Monday, December 12, 2011

History the weapon for our arsenal in understanding fibromyalgia.

Understanding the history is of anything is important because we draw knowledge, from previous experiences. History has provided us a foundation for tying the advances of medical science to pain experienced as far back as documentation began. My own grandmother was diagnosed with “muscular rheumatism” in the 1960’s, a term once used to describe fibromyalgia as we know it today.

Fibromyalgia History

Symptoms of what we know as fibromyalgia today were first described in the 1700's. The disorder its self was first observed and documented by a British surgeon William Balfour in 1816. In 1904, another British doctor by the name of Sir William Gowers recognized the same collection of symptoms and described this chronic soft tissue syndrome as fibromyocitis.
Finally, in 1981 a connection was made between fibromyocitis and non-inflammatory systemic symptoms and led to the description of the syndrome formerly described as, fibromyocitis, muscular rheumatism, tension myalgia, psychogenic rheumatism, tension rheumatism, neurasthenia, and fibrocitis. Today it is called fibromyalgia.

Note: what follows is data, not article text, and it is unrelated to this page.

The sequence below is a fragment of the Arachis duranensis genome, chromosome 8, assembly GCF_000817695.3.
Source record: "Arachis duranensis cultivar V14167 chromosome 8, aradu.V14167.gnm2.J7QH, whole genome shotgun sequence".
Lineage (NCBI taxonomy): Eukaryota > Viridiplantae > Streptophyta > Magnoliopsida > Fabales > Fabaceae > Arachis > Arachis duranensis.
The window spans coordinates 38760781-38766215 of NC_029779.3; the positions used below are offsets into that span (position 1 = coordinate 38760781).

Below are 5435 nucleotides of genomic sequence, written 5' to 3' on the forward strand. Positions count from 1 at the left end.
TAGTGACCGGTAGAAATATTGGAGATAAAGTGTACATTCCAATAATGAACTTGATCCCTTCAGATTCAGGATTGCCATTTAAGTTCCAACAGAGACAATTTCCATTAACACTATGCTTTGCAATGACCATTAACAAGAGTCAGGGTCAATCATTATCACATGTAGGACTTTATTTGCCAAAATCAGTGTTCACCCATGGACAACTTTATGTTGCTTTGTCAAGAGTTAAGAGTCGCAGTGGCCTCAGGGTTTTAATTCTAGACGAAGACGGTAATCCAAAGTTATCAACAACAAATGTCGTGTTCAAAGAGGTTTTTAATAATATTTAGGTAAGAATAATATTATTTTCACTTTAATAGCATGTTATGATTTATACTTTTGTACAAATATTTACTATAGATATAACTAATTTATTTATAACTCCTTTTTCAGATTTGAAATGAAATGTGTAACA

Twenty years ago, fibromyalgia in its pure definition was unrecognized, but the continued symptoms of diffuse muscle pain and fatigue described by people with fibromyalgia (FM) led patients on a quest for help. Today, though still lacking in acknowledgment by some, it can no longer be denied and history has changed the course of the future for those of us who live with the symptoms of this disabling disorder.

We know today that fibromyalgia is a disorder caused by a loss of orchestration of our central nervous system symphony, which normally strives to find balance, feedback, and action to help the body function in all ways, and that it is affected by the presence of peripheral pain generators. Without the work of Travell and Simons, we never would be able to make this connection.

A more in-depth exploration of the history of fibromyalgia is detailed in our book.

All blogs, posts and answers are based on the work in Integrative Therapies for Fibromyalgia, Chronic Fatigue Syndrome, and Myofascial Pain: The Mind-Body Connection by Celeste Cooper, RN, and Jeff Miller, PhD. 2010, Vermont: Healing Arts press and are not meant to replace medical advice.

No comments:

Celeste's Website

Celeste's Website
Click on the picture